1. You eat something you hate just to see if you still hate it

I'll take a bite of a burger every once in a while just to reaffirm that it still tastes like dirt. I just have to know. Don't even get me started on vegetables.

2. When trying to explain what you actually like to eat, people give you major side eye

Don't ask me about my eating habits unless you want to get into a long, confusing conversation.

3. Eating at someone else’s house when you were younger was a pain

You hate to tell their parents just how much you hate the food that they gave you. So, you sucked it up and ate it anyway only to come home and whine to your parents.

4. There’s one thing on any menu you always fall back on...even if it’s on the kids menu

Pizza, maybe. Chicken tenders, always.

5. Trying a new food is a very proud moment

It's like, wow! Look at me being all adventurous.

6. When you realize you actually like some new food, that’s an even more amazing moment

Crazy times. This rarely happens.

7. Sometimes it’s the texture, sometimes it’s the flavor, all the time it’s left on your plate

Oops. At restaurants it's either left on your plate or your order is very specified.

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The Saying 'Traveling Changes Your Perspective' Isn't Just A Cliché

Experiencing the aura of another country doesn't compare to anything else.

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If I had a dollar for every time someone said "Traveling changed me," well...you get the idea. I'd be rich.

We always hear this, and if you're anything like me, the statement probably just blows over your head because you've heard it so many times, or you think everyone is overexaggerating. However, I came to realize that it's something you simply don't understand until you experience it yourself.

Over this past winter break, I traveled overseas to Barcelona, my first time in Europe. Of course, you prepare for how "different" things are going to be in terms of basic travel planning like currency, weather. Those sorts of things. You get lost in travel planning: booking tours, making reservations at the best restaurant spots, but what you don't realize is how amazing it is to simply get to experience and get lost in the general mood of a new place.

Getting to experience life outside of the U.S. and seeing what other parts of the world value is incredible.

While unfortunately, there's some level of poverty and inequality no matter where you go, the way many of the locals presented their outlook on life was amazing.

We went to a small bar on one of the first nights, and ended up going back two more nights (once on our last night because we had to say goodbye) because we had great conversations with the bartenders. They told us how throughout many parts of Spain, there are people who aren't as well off as others, but that everyone lives with what they have, and they make the most of it and always put happiness above all. They said part of this ability for the general population in their country to remain stable and happy, is that people who are very wealthy rarely show it.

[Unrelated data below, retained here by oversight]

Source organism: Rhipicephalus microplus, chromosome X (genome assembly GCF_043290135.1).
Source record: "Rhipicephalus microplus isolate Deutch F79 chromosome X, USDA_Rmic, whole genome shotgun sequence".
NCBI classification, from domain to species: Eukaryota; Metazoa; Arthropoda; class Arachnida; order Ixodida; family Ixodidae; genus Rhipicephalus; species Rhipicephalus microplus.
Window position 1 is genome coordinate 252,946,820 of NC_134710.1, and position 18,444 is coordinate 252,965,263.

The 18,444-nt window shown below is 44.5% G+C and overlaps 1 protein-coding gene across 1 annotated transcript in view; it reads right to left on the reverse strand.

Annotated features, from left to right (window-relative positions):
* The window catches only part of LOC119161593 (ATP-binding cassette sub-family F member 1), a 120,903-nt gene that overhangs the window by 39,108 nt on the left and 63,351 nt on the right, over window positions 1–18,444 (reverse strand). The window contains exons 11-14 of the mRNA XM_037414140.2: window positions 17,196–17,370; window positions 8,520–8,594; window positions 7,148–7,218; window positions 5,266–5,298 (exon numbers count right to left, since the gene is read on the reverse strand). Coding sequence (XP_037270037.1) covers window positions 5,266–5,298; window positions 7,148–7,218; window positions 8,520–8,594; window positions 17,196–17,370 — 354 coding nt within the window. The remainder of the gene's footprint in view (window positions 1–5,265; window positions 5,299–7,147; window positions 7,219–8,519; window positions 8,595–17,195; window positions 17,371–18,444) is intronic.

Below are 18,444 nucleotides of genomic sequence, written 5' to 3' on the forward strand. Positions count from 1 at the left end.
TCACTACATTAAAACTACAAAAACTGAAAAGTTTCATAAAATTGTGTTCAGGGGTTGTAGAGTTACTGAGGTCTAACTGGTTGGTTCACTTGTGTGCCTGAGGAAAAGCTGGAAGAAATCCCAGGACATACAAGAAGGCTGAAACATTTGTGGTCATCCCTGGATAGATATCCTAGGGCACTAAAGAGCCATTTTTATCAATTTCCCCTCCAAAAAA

They acknowledged that of course, there is inequality in terms of what opportunities are available to what groups of people, but that those who do live very comfortably always stay humble. They told us how, sometimes, they can tell based on how customers present themselves in terms of how they respond to the workers and carry themselves, that they're from North America and carry more materialistic items.

In many parts of Spain, they said materialistic items aren't necessarily as valued or prioritized, which also explains the happy essence that Barcelona seemed to radiate: Strangers would say hello to each other the streets, stop to give each other directions, or just to spark up a friendly conversation; something I never see in Chicago. Instead, everyone is on the go, with their heads down or headphones in.

Family comes first always, they said. Sure, jobs and money are taken seriously, but they're not always the number one priority, and neither is having expensive things. If you have a roof over your head, food on the table, and are lucky enough to spend time with your loved ones every day, then that is something they celebrate every day.

It was eye-opening to see how much the constant "on the go" lifestyle in America compared to many of the people we encountered in Spain, and how that's reflected in the cultural values of the U.S.

Seeing small businesses close every day for a few hours for people to home for their "siestas" and family time was amazing and was a true representation of everything that the wonderful bartenders explained to us.